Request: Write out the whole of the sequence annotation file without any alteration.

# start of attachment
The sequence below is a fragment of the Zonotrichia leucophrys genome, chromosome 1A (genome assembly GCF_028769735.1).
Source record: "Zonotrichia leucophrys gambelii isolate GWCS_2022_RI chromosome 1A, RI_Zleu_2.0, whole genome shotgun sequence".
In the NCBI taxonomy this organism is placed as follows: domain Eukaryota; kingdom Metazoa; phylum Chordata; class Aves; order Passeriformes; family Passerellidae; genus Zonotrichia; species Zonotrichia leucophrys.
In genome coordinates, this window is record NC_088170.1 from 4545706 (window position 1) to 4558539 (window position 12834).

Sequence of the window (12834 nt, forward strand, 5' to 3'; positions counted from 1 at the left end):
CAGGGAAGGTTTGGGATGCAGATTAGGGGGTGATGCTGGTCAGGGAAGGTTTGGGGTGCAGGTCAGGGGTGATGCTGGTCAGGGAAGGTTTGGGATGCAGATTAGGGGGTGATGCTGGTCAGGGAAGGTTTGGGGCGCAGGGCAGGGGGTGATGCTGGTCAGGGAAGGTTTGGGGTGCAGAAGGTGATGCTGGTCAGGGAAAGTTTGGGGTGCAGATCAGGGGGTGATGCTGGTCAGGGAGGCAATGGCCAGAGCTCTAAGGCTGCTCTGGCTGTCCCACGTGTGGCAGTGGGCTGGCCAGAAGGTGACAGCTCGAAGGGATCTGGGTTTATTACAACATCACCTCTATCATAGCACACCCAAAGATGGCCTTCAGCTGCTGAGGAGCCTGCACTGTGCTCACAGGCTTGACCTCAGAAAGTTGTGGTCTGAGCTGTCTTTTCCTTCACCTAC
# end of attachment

The sequence below is a fragment of the Zonotrichia leucophrys genome, chromosome 1A (genome assembly GCF_028769735.1).
Source record: "Zonotrichia leucophrys gambelii isolate GWCS_2022_RI chromosome 1A, RI_Zleu_2.0, whole genome shotgun sequence".
In the NCBI taxonomy this organism is placed as follows: domain Eukaryota; kingdom Metazoa; phylum Chordata; class Aves; order Passeriformes; family Passerellidae; genus Zonotrichia; species Zonotrichia leucophrys.
In genome coordinates, this window is record NC_088170.1 from 4545706 (window position 1) to 4558539 (window position 12834).

Sequence of the window (12834 nt, forward strand, 5' to 3'; positions counted from 1 at the left end):
CAGGGAAGGTTTGGGATGCAGATTAGGGGGTGATGCTGGTCAGGGAAGGTTTGGGGTGCAGGTCAGGGGTGATGCTGGTCAGGGAAGGTTTGGGATGCAGATTAGGGGGTGATGCTGGTCAGGGAAGGTTTGGGGCGCAGGGCAGGGGGTGATGCTGGTCAGGGAAGGTTTGGGGTGCAGAAGGTGATGCTGGTCAGGGAAAGTTTGGGGTGCAGATCAGGGGGTGATGCTGGTCAGGGAGGCAATGGCCAGAGCTCTAAGGCTGCTCTGGCTGTCCCACGTGTGGCAGTGGGCTGGCCAGAAGGTGACAGCTCGAAGGGATCTGGGTTTATTACAACATCACCTCTATCATAGCACACCCAAAGATGGCCTTCAGCTGCTGAGGAGCCTGCACTGTGCTCACAGGCTTGACCTCAGAAAGTTGTGGTCTGAGCTGTCTTTTCCTTCACCTAC